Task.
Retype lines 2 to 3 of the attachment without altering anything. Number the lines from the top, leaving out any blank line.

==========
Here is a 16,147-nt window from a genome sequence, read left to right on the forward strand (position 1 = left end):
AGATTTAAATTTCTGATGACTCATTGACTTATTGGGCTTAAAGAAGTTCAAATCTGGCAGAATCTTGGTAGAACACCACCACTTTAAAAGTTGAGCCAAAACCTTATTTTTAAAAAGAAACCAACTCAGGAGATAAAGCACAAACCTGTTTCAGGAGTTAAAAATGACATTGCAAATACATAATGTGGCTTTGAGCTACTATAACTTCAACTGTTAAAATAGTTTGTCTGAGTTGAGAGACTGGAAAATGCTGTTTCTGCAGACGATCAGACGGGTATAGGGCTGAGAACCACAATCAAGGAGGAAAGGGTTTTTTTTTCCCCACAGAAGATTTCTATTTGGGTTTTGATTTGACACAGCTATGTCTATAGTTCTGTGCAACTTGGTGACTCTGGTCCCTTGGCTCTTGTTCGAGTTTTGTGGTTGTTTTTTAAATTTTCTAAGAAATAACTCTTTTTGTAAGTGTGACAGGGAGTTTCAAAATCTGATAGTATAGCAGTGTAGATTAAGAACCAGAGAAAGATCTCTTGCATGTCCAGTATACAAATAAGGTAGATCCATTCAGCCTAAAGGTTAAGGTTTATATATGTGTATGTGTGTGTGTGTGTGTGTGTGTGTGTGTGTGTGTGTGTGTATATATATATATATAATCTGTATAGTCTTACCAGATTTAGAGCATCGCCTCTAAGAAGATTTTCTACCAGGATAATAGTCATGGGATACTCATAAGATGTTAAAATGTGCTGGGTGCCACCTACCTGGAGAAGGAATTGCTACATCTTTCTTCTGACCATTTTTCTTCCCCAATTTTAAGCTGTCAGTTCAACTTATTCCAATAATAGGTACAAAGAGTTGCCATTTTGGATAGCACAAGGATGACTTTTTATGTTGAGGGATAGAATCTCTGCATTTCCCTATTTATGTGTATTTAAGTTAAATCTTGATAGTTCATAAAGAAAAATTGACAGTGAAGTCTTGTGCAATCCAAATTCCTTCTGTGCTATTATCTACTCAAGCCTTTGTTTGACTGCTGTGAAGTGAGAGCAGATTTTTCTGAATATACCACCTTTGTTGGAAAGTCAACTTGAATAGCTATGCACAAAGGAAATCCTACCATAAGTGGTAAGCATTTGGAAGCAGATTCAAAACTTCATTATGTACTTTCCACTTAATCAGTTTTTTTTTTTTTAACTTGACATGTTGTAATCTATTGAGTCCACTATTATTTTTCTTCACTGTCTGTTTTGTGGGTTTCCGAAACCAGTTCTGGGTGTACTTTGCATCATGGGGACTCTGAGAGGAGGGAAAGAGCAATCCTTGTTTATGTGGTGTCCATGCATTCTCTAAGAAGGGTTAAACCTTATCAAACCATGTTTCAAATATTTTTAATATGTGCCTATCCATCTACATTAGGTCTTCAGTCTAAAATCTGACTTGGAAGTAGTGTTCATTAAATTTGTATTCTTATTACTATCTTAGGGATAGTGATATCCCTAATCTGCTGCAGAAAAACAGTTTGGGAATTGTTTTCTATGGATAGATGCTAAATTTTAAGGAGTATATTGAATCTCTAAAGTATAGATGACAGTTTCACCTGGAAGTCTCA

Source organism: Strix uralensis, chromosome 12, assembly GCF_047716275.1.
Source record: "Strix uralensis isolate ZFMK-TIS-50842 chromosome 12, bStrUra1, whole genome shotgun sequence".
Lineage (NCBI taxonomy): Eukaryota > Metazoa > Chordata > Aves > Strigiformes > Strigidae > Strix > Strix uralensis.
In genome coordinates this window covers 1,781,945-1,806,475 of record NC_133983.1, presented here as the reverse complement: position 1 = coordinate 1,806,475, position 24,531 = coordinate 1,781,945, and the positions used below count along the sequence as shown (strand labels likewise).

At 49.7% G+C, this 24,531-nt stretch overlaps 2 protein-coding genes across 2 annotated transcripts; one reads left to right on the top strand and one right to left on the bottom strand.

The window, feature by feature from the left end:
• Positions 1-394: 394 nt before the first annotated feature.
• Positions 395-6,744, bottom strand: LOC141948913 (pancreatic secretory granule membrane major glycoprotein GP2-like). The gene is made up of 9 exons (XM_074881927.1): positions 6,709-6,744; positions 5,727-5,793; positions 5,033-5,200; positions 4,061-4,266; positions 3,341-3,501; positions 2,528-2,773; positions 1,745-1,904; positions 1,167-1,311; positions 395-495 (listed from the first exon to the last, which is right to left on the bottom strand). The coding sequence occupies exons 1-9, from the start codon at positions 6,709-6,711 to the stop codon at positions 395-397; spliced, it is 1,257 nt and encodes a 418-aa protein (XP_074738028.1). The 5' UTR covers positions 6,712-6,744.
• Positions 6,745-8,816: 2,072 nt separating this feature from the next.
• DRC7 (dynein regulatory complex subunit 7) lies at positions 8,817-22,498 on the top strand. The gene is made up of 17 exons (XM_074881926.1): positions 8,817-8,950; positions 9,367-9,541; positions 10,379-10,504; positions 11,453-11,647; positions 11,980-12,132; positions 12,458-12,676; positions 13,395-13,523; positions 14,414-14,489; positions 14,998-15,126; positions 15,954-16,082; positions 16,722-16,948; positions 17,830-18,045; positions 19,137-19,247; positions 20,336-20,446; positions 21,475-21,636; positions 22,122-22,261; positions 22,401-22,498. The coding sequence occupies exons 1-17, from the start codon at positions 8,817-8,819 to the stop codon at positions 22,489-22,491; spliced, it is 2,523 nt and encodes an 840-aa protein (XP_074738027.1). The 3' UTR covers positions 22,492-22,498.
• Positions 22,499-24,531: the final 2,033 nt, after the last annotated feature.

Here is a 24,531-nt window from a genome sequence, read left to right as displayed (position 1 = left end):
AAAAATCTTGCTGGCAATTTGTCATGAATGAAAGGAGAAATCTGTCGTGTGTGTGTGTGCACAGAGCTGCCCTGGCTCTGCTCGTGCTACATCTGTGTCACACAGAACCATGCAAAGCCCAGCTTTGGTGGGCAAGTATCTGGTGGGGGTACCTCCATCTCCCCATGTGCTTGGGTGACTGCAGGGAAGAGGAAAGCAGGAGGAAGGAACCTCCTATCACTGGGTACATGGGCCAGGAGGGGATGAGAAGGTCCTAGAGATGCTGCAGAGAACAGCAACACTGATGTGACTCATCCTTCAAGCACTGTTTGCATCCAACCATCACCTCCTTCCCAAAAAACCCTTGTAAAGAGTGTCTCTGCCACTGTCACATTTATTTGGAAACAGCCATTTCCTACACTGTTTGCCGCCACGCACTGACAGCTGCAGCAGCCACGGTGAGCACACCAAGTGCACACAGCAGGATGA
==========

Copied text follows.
AGATTTAAATTTCTGATGACTCATTGACTTATTGGGCTTAAAGAAGTTCAAATCTGGCAGAATCTTGGTAGAACACCACCACTTTAAAAGTTGAGCCAAAACCTTATTTTTAAAAAGAAACCAACTCAGGAGATAAAGCACAAACCTGTTTCAGGAGTTAAAAATGACATTGCAAATACATAATGTGGCTTTGAGCTACTATAACTTCAACTGTTAAAATAGTTTGTCTGAGTTGAGAGACTGGAAAATGCTGTTTCTGCAGACGATCAGACGGGTATAGGGCTGAGAACCACAATCAAGGAGGAAAGGGTTTTTTTTTCCCCACAGAAGATTTCTATTTGGGTTTTGATTTGACACAGCTATGTCTATAGTTCTGTGCAACTTGGTGACTCTGGTCCCTTGGCTCTTGTTCGAGTTTTGTGGTTGTTTTTTAAATTTTCTAAGAAATAACTCTTTTTGTAAGTGTGACAGGGAGTTTCAAAATCTGATAGTATAGCAGTGTAGATTAAGAACCAGAGAAAGATCTCTTGCATGTCCAGTATACAAATAAGGTAGATCCATTCAGCCTAAAGGTTAAGGTTTATATATGTGTATGTGTGTGTGTGTGTGTGTGTGTGTGTGTGTGTGTGTGTGTATATATATATATATAATCTGTATAGTCTTACCAGATTTAGAGCATCGCCTCTAAGAAGATTTTCTACCAGGATAATAGTCATGGGATACTCATAAGATGTTAAAATGTGCTGGGTGCCACCTACCTGGAGAAGGAATTGCTACATCTTTCTTCTGACCATTTTTCTTCCCCAATTTTAAGCTGTCAGTTCAACTTATTCCAATAATAGGTACAAAGAGTTGCCATTTTGGATAGCACAAGGATGACTTTTTATGTTGAGGGATAGAATCTCTGCATTTCCCTATTTATGTGTATTTAAGTTAAATCTTGATAGTTCATAAAGAAAAATTGACAGTGAAGTCTTGTGCAATCCAAATTCCTTCTGTGCTATTATCTACTCAAGCCTTTGTTTGACTGCTGTGAAGTGAGAGCAGATTTTTCTGAATATACCACCTTTGTTGGAAAGTCAACTTGAATAGCTATGCACAAAGGAAATCCTACCATAAGTGGTAAGCATTTGGAAGCAGATTCAAAACTTCATTATGTACTTTCCACTTAATCAGTTTTTTTTTTTTTAACTTGACATGTTGTAATCTATTGAGTCCACTATTATTTTTCTTCACTGTCTGTTTTGTGGGTTTCCGAAACCAGTTCTGGGTGTACTTTGCATCATGGGGACTCTGAGAGGAGGGAAAGAGCAATCCTTGTTTATGTGGTGTCCATGCATTCTCTAAGAAGGGTTAAACCTTATCAAACCATGTTTCAAATATTTTTAATATGTGCCTATCCATCTACATTAGGTCTTCAGTCTAAAATCTGACTTGGAAGTAGTGTTCATTAAATTTGTATTCTTATTACTATCTTAGGGATAGTGATATCCCTAATCTGCTGCAGAAAAACAGTTTGGGAATTGTTTTCTATGGATAGATGCTAAATTTTAAGGAGTATATTGAATCTCTAAAGTATAGATGACAGTTTCACCTGGAAGTCTCA

Source organism: Strix uralensis, chromosome 12, assembly GCF_047716275.1.